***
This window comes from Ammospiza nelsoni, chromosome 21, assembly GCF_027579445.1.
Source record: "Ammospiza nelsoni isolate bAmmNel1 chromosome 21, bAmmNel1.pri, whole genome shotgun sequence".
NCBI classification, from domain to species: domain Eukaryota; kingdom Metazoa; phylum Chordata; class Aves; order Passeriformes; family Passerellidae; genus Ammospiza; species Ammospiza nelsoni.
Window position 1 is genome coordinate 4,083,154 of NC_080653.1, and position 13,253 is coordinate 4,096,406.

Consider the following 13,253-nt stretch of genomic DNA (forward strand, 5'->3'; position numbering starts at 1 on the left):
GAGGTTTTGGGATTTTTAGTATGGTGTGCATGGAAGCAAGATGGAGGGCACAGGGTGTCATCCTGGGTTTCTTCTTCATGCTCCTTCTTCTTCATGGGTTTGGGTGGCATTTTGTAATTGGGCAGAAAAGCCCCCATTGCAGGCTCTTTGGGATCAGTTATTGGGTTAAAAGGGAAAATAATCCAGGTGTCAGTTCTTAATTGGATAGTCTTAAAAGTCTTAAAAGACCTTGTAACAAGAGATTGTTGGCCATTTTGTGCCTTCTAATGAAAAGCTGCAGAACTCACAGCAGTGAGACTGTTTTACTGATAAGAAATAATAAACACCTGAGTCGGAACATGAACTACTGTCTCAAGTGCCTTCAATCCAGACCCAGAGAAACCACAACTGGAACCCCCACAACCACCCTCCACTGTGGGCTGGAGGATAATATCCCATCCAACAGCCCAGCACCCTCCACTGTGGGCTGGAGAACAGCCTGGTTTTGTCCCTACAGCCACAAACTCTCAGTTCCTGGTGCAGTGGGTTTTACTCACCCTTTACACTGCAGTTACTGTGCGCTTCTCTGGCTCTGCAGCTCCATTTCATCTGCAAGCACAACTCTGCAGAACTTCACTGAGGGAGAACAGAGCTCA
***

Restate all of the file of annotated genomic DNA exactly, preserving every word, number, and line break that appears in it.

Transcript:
This window comes from Ammospiza nelsoni, chromosome 21, assembly GCF_027579445.1.
Source record: "Ammospiza nelsoni isolate bAmmNel1 chromosome 21, bAmmNel1.pri, whole genome shotgun sequence".
NCBI classification, from domain to species: domain Eukaryota; kingdom Metazoa; phylum Chordata; class Aves; order Passeriformes; family Passerellidae; genus Ammospiza; species Ammospiza nelsoni.
Window position 1 is genome coordinate 4,083,154 of NC_080653.1, and position 13,253 is coordinate 4,096,406.

Consider the following 13,253-nt stretch of genomic DNA (forward strand, 5'->3'; position numbering starts at 1 on the left):
GAGGTTTTGGGATTTTTAGTATGGTGTGCATGGAAGCAAGATGGAGGGCACAGGGTGTCATCCTGGGTTTCTTCTTCATGCTCCTTCTTCTTCATGGGTTTGGGTGGCATTTTGTAATTGGGCAGAAAAGCCCCCATTGCAGGCTCTTTGGGATCAGTTATTGGGTTAAAAGGGAAAATAATCCAGGTGTCAGTTCTTAATTGGATAGTCTTAAAAGTCTTAAAAGACCTTGTAACAAGAGATTGTTGGCCATTTTGTGCCTTCTAATGAAAAGCTGCAGAACTCACAGCAGTGAGACTGTTTTACTGATAAGAAATAATAAACACCTGAGTCGGAACATGAACTACTGTCTCAAGTGCCTTCAATCCAGACCCAGAGAAACCACAACTGGAACCCCCACAACCACCCTCCACTGTGGGCTGGAGGATAATATCCCATCCAACAGCCCAGCACCCTCCACTGTGGGCTGGAGAACAGCCTGGTTTTGTCCCTACAGCCACAAACTCTCAGTTCCTGGTGCAGTGGGTTTTACTCACCCTTTACACTGCAGTTACTGTGCGCTTCTCTGGCTCTGCAGCTCCATTTCATCTGCAAGCACAACTCTGCAGAACTTCACTGAGGGAGAACAGAGCTCA